Remember – We Are Happy Beings
Let no thing steal your inner joy.

We are so conditioned to desire fulfilment that we engage in excessive activity which leads to frustration and in fact, addiction, and this creates our destiny.

As Lao Tzu said,
Watch your thoughts, they become words;
watch your words, they become actions;
watch your actions, they become habits;
watch your habits, they become character;
watch your character, for it becomes your destiny.”

Our activities – beyond the necessary – merely fill time and space. We occupy emptiness because we fear boredom: this is the tiring cycle of human existence. We are so obsessed with our achievements that we forget the joy of just being.

Well, I’m happy when I achieve something!”
“True, but then you want to achieve something else, thus merely repeating a pattern.”

Happiness is just here, now, resting in perfect absorption. It’s so nice when everything stops and we come to rest. We get glimpses of this from time to time, but unfortunately we associate these with particular activities or places: of course, some places and activities are more conducive to perfect stillness, but we quickly return to the old habits of seeking happiness and satisfaction in some thing. This doesn’t mean we cannot enjoy ourselves: just don’t let it become all-consuming, taking over life, otherwise this becomes not only our destiny, but also our fate.

Unfortunately, we have a vague idea of what happiness is, and so we spend our precious time looking to see what others are doing, and then attempt to outdo them. Happiness that relies on conditions is futile. “I’m happier than you!” is merely more enslavement to addiction, a samsaric god.

It is sad that we are looking for something that we already are. Happiness is merely contentment in being.

“You have just explained the reason for your imprisonment perfectly.”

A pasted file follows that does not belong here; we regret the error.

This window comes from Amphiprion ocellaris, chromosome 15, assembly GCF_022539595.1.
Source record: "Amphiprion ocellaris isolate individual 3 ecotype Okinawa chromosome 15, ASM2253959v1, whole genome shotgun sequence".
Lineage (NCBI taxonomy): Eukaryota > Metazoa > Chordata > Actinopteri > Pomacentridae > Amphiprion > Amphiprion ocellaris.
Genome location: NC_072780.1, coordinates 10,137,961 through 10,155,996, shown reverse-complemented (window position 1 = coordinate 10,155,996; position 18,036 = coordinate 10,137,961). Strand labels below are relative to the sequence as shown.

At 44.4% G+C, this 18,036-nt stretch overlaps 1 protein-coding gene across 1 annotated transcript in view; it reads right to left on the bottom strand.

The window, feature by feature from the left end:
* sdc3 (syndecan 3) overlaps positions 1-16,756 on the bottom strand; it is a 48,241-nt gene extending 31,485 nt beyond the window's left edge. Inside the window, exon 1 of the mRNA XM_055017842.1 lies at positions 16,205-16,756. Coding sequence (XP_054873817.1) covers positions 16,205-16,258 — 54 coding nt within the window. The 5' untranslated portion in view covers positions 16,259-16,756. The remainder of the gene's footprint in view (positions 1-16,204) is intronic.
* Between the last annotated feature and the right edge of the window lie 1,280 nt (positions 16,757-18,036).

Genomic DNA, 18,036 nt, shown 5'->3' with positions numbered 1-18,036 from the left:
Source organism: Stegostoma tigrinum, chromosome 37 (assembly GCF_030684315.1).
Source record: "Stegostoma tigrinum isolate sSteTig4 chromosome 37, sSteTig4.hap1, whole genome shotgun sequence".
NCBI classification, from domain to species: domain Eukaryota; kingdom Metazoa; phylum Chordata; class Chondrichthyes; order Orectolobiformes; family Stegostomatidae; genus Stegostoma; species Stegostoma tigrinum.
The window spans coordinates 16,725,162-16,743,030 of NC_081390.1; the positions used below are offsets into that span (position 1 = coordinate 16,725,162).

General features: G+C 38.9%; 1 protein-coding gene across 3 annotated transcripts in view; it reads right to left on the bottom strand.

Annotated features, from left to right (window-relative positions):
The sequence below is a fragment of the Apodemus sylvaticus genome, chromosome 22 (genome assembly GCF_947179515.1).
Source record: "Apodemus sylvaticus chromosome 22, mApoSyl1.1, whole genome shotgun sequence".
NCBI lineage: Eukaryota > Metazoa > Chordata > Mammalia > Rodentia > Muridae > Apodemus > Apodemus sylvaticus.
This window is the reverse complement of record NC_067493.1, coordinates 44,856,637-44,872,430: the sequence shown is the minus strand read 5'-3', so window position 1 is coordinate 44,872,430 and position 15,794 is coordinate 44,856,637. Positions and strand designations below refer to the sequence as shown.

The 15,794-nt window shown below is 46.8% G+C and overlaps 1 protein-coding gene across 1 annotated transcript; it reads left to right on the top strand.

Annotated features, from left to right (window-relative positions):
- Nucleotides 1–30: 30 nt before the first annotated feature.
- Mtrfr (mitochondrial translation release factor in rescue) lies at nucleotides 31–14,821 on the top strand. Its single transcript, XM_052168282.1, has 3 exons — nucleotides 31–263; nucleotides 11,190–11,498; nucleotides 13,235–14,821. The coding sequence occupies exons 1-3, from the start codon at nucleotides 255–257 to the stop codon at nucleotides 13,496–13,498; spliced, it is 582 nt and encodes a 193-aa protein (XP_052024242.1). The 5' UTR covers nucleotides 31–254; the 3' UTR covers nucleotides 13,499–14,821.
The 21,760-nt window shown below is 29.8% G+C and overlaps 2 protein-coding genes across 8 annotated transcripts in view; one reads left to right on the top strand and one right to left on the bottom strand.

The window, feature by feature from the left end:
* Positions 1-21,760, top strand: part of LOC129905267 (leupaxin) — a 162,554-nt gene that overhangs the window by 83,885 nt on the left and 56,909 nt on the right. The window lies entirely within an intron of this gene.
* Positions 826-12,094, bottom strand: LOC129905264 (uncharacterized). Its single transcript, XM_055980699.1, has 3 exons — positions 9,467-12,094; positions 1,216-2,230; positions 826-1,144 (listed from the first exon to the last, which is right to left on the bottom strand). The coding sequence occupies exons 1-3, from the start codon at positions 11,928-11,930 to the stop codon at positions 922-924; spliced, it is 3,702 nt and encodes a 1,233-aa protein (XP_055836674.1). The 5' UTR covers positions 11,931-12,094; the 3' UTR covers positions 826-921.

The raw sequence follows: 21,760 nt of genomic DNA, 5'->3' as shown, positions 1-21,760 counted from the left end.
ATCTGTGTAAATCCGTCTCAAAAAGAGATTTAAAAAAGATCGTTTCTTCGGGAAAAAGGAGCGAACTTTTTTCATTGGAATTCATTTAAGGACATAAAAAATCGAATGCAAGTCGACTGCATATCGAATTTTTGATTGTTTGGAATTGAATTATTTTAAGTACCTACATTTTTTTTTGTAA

Wanting more than is necessary is a product of an over-agitated society, in which everything becomes a competition. If we are not content to take the lower seat, or know when enough is enough, we indulge ourselves and our subtle body becomes stressed with misplaced energies. Can you feel the tension in your facial muscles at this moment?

Outer circumstances may be discouraging, but inner joy is always present. In a relative sense, we have to accept that the world isn’t perfect.

Our bodies, our minds and the world may suffer,
but pure awareness of this suffering is not suffering.
It is just aware.
It is the sane centre of a healthy, happy mind.

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  1. daniel rigfanst says:

    “Happiness is just here, now, resting in perfect absorption”: even when Daech is knocking at your door ? (remember 23 christian children just killed yesterday in Lahore, Pakistan)

    • tony says:

      True, even when death knocks at the door, pure being is unaffected, but our human mind is sad and suffers in empathy.

      Sentient beings are suffering whether they know it or not, because we have forgotten our true nature. Death of the body is inevitable as all ‘things’ are impermanent.

      Pure awareness is empty of particles, so has no beginning or end.

      First we see that absolute reality and relative reality are not the same, so we do not confuse one with the other. Then, we see that one is a reflection of the other, so they are seen as a unity.


    • tony says:

      In the very first instant of awareness, there is just, pure awareness. Whatever appears is merely noted without comment.

      In the next instant the mind refers to memory and judgement, and thoughts and emotions arise.

      Pure awareness then either become over powered by thoughts and emotions and re-act, or remains in stillness and clarity, aware of the minds reactions. We can then discern how to respond to bring about balance and not lose pure awareness.

      Questioning is so important.
      It is questioning that clarifies.


  2. daniel rigfanst says:

    Dear Tony,
    I agree that …”We can then discern how to respond to bring about balance and not lose pure awareness”: but what kind of response would satisfy this affirmation after the death of more than 70 innocent persons in Lahore ?

    • tony says:

      It all depends on whether we are talking about absolute reality or conventional reality.

      According to the Mahabhrata this is the Kali Yuga, the Age of Strife, where those who rule have no compassion for people – divide and conquer! This is not at all satisfying.

      Bringing about balance is maintaining clarity of mind, and empathy and compassion for those suffering. As the Buddha said, “Do good, do no harm, tame the mind.”

      Innocent people are being killed.

      What kind of response…? This will depend on our individual capacity. Making people aware of the causes of suffering might be a way.


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